Eagles Wake-Up Call: Behind Bradford’s Demand

Behind the scenes of how the quarterback's demand happened.

Sam Bradford. (Jeff Fusco)

Sam Bradford. (Jeff Fusco)

Sam Bradford may have skipped some voluntary workouts while going a week without returning texts or phone calls from the Eagles, but his relationship with the team is “fine,” according to Tom Condon.

Bradford’s agent appeared on The Rich Eisen Show yesterday, mentioning that he called Howie Roseman before the quarterback returned this week and was told the Eagles are happy to have Bradford back and would “welcome him with open arms.” Condon also indicated he isn’t worried how the quarterback will be received in Philadelphia as it’ll come down to his performance on the field.

He explained that Bradford didn’t know the Eagles would draft a quarterback when he re-signed, and that the quarterback was unhappy because “it’s not really a competition” as it’s “just a matter of time” before the Eagles move on from him. He then noted why the trade request was made.

“We thought we had a chance to go to a really good football team and be there for a long time,” Condon said. “That opportunity was there, and the attempt was made. It was just that when the Broncos contacted the Eagles and talked about the trade, they couldn’t agree on the price, and so they drafted somebody in the first round. At that point, our options are pretty limited, so our next best option is to go back and prepare for the season.”

Sal Paolantonio later appeared on 97.5’s Ron Jaworski Show yesterday, breaking down how, exactly, Bradford reacted when he met with Jeffrey Lurie, Howie Roseman and Doug Pederson after the deal for the second pick was made.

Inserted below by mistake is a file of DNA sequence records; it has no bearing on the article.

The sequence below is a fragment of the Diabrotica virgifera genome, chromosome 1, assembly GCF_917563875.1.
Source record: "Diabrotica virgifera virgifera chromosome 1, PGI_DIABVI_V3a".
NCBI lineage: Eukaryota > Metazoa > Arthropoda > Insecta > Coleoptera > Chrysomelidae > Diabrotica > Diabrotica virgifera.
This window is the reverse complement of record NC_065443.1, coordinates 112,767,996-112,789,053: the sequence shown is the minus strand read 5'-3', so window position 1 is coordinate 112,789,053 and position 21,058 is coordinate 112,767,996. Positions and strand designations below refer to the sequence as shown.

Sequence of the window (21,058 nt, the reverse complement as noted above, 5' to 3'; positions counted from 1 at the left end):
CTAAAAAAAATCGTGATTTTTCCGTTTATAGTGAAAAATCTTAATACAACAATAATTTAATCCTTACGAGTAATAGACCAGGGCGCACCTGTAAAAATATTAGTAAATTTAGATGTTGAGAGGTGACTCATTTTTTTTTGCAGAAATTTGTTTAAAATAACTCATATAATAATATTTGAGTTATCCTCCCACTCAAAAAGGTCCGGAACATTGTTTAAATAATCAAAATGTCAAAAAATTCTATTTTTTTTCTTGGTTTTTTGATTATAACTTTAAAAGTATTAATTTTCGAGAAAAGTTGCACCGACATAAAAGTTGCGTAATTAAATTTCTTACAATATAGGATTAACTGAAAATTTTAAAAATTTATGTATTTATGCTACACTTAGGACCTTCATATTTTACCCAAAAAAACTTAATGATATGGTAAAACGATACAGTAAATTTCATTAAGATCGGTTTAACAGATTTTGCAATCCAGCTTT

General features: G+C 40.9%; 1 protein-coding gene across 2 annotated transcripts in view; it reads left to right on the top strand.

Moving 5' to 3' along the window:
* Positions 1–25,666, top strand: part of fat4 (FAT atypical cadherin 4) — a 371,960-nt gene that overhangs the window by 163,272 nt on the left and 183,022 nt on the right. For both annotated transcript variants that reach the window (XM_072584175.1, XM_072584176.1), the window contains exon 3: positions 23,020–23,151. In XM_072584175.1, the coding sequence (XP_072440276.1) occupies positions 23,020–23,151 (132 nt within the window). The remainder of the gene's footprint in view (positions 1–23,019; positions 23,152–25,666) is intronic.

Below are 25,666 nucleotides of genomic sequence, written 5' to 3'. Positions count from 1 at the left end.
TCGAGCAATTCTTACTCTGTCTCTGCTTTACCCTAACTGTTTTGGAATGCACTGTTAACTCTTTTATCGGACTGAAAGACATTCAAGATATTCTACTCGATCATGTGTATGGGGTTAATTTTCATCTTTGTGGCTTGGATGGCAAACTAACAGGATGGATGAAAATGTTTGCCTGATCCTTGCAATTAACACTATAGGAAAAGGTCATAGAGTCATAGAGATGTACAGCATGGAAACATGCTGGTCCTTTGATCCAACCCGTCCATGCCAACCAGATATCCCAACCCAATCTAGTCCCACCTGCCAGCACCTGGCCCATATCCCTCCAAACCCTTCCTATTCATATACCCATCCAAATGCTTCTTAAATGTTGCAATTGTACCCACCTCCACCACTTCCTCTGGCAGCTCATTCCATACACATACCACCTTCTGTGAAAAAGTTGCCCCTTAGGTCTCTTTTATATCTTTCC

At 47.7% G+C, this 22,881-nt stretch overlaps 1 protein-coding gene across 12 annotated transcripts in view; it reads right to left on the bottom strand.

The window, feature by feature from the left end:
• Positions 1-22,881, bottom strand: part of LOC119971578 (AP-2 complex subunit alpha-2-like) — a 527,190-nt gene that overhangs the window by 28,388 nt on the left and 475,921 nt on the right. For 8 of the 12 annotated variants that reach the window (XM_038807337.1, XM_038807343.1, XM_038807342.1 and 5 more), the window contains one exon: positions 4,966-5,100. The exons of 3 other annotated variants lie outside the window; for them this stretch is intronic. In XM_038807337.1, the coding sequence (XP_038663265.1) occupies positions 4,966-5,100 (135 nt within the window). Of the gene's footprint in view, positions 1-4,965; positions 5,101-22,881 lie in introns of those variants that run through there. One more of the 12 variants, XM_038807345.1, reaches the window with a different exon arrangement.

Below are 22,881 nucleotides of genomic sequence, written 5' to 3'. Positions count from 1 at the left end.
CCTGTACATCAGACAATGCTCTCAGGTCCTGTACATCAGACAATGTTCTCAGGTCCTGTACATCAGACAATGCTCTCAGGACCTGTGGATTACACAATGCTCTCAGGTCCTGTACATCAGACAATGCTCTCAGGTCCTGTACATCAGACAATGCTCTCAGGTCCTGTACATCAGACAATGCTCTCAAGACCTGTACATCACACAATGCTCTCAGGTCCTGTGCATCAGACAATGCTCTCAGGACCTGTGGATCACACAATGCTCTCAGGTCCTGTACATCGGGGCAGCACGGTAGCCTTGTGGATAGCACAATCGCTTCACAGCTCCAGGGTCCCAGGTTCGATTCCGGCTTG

“He did not like the idea that the Eagles had traded up to No. 2, and expressed his displeasure rather emphatically,” Paolantonio said. “[He] walked out of the meeting and told him that he was leaving and he wanted to be traded and he was going back to Oklahoma.

“He left NovaCare rather abruptly, went back to Oklahoma and then on the way to Oklahoma … he called Tom Condon and told him what he was going to do, and then Condon was stuck trying to figure out what to do with Sam Bradford.”

Paolantonio added how Bradford wanted to “force his way out” while John Elway called Roseman “at the insistence of Tom Condon.” However, Elway told Roseman he was moving on when Roseman mentioned the cost for Bradford was at least two second-round picks. After Denver bowed out, it didn’t take long for Condon to run out of suitors for Bradford.

According to Paolantonio, Jets head coach Todd Bowles “wants no part” of Bradford, while the “Bills [are] going a completely different route.” After Bradford “went dark” for a week and didn’t return communication from the organization, they made another round of calls but didn’t find any takers, so they “waived the white flag.”

“Bradford was driving this decision,” Paolantonio said, “not his agent.”


The Eagles hired Joe Douglas and Andy Weidl — and announced other moves — in the front office.

Mailbag: Could the Eagles bring in the talented, but troubled, Josh Gordon?